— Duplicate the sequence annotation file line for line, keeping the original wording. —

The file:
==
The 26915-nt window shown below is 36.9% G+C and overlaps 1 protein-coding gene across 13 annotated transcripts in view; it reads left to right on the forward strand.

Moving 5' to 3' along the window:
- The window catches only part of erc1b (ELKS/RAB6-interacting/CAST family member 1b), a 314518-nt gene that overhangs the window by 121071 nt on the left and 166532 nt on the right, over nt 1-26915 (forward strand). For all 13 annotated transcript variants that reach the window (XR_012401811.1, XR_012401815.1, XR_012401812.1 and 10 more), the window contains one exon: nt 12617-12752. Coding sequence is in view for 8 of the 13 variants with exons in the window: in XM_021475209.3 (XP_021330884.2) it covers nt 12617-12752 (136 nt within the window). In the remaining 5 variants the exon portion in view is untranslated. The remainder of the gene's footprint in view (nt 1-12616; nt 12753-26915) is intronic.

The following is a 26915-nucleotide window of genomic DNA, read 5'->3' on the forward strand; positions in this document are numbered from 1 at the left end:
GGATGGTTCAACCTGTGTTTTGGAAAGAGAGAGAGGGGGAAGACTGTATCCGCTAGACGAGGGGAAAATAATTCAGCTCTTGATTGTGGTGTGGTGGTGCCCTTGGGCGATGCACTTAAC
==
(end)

The 26915-nt window shown below is 36.9% G+C and overlaps 1 protein-coding gene across 13 annotated transcripts in view; it reads left to right on the forward strand.

Moving 5' to 3' along the window:
- The window catches only part of erc1b (ELKS/RAB6-interacting/CAST family member 1b), a 314518-nt gene that overhangs the window by 121071 nt on the left and 166532 nt on the right, over nt 1-26915 (forward strand). For all 13 annotated transcript variants that reach the window (XR_012401811.1, XR_012401815.1, XR_012401812.1 and 10 more), the window contains one exon: nt 12617-12752. Coding sequence is in view for 8 of the 13 variants with exons in the window: in XM_021475209.3 (XP_021330884.2) it covers nt 12617-12752 (136 nt within the window). In the remaining 5 variants the exon portion in view is untranslated. The remainder of the gene's footprint in view (nt 1-12616; nt 12753-26915) is intronic.

The following is a 26915-nucleotide window of genomic DNA, read 5'->3' on the forward strand; positions in this document are numbered from 1 at the left end:
GGATGGTTCAACCTGTGTTTTGGAAAGAGAGAGAGGGGGAAGACTGTATCCGCTAGACGAGGGGAAAATAATTCAGCTCTTGATTGTGGTGTGGTGGTGCCCTTGGGCGATGCACTTAAC